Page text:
In a Joyce Carol Oates story violence is not only the result of society's cultivated repression, but it is preferable to it. Her characters are dangerous, sick, obsessed, but she asks us not to judge them, not to condemn them. Her vision is similar to, but not as acute, not as sharp, as that of Anthony Burgess in A Clockwork Orange. He is one step ahead in his belief that "it is preferable to have a world of violence undertaken in full awareness — violence chosen as an act of the will — than a world conditioned to be good or harmless." Whether drugged by dreary routine or high on passion, her characters are still asleep. It is an explosive reflex: They are not revolutionaries, they do not consciously choose violence but only blindly react to their situation.

And like them, Joyce Carol Oates herself seems to be asleep. She seems not an author in control but a medium through which countless stories speak. Her passion is writing, as her mountain of books shows, and it's a perpetually hungry passion. Her stories hurry on, their blunt, raw, crude prose often not even pausing for complete sentences, rushing to their conclusions so that she can start the next. She herself suppresses no detail, there is no such arbiter as good taste here. We hear of characters' less attractive habits — Paul's wife listening to him blow "his nose in the bathroom, first one nostril and then the other, carefully, seriously" or Marshall seeing "that queer silent smacking of his father's lips — again and again." In story after story we hear of fears of the flesh sagging and shifting, aging, as though all security depended on the firmness of the body.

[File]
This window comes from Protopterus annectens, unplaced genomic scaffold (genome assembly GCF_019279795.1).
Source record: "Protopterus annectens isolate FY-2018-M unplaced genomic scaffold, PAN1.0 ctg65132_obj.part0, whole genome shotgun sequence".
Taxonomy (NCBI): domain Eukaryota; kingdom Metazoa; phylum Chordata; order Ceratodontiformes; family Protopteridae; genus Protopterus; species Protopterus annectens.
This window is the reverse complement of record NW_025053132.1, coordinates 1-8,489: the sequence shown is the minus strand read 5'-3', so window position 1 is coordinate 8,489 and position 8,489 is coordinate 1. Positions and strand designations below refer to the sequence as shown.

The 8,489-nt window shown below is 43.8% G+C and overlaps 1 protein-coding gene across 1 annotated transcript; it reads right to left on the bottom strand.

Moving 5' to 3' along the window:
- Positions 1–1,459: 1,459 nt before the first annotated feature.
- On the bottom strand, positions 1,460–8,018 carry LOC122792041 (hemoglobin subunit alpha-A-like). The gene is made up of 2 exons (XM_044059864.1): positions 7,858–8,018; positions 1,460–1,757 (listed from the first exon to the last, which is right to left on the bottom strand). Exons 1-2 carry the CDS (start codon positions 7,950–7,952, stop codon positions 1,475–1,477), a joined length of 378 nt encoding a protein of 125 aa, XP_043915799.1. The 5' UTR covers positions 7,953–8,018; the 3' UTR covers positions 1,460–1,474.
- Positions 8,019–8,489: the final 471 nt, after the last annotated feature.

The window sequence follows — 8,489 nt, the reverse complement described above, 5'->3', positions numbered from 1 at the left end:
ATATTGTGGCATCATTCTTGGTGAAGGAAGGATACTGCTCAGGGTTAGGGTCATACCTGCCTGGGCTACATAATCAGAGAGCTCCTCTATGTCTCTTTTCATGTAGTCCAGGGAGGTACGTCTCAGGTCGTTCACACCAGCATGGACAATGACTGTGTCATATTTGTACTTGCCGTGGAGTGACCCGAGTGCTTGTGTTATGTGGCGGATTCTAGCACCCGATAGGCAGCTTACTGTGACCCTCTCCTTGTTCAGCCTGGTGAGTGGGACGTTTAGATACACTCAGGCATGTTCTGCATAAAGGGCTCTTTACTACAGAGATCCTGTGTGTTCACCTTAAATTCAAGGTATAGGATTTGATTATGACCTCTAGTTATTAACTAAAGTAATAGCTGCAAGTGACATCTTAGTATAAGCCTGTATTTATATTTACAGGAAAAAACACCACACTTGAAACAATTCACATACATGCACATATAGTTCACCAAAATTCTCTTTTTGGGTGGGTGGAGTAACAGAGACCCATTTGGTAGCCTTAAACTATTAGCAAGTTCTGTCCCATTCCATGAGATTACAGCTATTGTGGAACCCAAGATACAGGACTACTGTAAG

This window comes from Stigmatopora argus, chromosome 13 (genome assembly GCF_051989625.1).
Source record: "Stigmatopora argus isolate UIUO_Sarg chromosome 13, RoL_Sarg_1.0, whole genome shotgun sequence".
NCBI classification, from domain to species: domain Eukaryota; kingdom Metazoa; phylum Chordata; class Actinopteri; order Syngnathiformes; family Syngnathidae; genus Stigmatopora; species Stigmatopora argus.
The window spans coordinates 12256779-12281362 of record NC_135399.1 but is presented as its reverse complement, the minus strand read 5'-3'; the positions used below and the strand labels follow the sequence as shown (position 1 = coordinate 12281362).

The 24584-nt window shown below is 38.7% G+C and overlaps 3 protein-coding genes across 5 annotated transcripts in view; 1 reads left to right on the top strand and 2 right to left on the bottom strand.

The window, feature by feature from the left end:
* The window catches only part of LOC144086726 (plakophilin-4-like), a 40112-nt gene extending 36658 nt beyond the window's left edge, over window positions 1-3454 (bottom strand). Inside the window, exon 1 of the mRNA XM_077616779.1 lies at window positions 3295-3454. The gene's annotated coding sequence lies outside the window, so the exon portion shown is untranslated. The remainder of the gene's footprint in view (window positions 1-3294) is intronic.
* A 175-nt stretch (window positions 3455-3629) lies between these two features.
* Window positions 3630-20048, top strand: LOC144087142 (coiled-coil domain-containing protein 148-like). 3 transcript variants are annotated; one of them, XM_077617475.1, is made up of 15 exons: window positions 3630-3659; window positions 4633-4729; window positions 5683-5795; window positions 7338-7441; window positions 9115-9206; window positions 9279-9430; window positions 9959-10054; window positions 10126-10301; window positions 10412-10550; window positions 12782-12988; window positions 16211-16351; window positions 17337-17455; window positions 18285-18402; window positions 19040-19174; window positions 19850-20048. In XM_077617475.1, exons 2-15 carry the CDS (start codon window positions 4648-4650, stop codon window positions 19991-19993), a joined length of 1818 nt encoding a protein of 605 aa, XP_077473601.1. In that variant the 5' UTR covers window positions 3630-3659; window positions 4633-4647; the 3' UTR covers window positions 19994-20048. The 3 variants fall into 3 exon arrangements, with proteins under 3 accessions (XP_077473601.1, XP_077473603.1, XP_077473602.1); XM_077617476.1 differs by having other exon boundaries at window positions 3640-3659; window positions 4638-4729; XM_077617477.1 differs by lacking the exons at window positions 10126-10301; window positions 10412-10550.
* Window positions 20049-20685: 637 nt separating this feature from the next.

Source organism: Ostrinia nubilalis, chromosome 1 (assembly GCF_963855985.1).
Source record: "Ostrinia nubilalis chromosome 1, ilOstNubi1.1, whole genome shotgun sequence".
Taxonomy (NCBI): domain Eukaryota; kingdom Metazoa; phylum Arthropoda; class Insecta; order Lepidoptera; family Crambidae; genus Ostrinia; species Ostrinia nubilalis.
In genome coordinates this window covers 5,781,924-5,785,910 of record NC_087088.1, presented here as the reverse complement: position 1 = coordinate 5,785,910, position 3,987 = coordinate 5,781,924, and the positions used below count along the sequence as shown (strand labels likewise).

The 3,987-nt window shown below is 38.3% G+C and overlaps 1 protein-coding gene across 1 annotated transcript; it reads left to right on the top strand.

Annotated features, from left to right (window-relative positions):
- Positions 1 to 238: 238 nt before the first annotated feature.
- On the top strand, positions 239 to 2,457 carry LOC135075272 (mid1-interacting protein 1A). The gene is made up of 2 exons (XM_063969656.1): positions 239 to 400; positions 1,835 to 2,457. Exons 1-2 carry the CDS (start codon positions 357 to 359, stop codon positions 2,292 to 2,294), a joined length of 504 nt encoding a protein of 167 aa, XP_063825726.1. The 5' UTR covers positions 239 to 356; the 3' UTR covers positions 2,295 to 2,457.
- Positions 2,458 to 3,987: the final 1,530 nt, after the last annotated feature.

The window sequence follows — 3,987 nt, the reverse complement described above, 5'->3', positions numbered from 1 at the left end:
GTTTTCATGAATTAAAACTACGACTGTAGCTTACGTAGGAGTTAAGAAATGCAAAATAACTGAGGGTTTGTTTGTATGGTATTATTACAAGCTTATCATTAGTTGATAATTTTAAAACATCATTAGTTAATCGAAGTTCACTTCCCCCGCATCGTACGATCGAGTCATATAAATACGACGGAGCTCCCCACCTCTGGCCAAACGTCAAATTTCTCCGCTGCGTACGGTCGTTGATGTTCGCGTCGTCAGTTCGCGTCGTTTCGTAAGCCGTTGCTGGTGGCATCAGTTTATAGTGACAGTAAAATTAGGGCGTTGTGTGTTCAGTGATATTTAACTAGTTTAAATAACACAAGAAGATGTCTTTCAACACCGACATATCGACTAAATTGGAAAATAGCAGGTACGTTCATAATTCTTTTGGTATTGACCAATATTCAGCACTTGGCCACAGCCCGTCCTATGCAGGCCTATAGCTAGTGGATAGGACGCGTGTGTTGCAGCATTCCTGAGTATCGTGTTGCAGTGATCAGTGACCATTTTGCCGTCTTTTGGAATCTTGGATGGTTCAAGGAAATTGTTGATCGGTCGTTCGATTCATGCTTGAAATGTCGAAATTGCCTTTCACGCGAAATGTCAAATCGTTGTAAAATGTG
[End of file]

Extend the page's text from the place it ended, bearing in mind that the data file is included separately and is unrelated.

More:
And we read on compulsively, noticing that she experiments in story-telling here and there, noticing double newspaper columns side by side on the page, noticing the self-dramatizing of the neurotic first-person narrator who is confused, and confuses us, about the boundaries of fantasy and reality, plot and life. But these experiments hardly matter. Joyce Carol Oates remains a traditional, not an innovative writer, and although this is the best of her four collections of short stories, it reveals no real growth. She is forever inventive, but never profoundly imaginative. Her themes are the same, her style the same, there is no deepening of her vision of Americana.

But and nonetheless, Marriage and Infidelities remains a book more than well worth buying and reading. But buy this and don't be tempted, even if you are a novel reader, to instead pick up her just-released, shocking-pink-covered, outrageously expensive $7.95 provocatively titled novel Do With me What You Will. It's a bore, the worst of all her fiction, drawn out to meaninglessness, and unbelieving capped with a fairy tale lovers-rushing-into-each-others-arms-at-dusk ending.

In Marriage and Infidelities, on the other hand, there is much truth. Her characters are those we could become if we unthinkingly let ourselves go. her characters' fantasies may be our own. And underlying the violence and morbidity of Marriage and Infidelities is a romantic, persistent belief in the possibilities of intimacy between two people which we must take seriously. As one of her characters says: "She thought of marriage and its failure. Marriage was the deepest, most mysterious, most profound exploration open to man: she had always believed that, and she believed it now. because she had failed did not change that belief. This plunging into another's soul, this pressure of bodies together, so brutally intimate, was the closest one could come to a sacred adventure, she still believed that."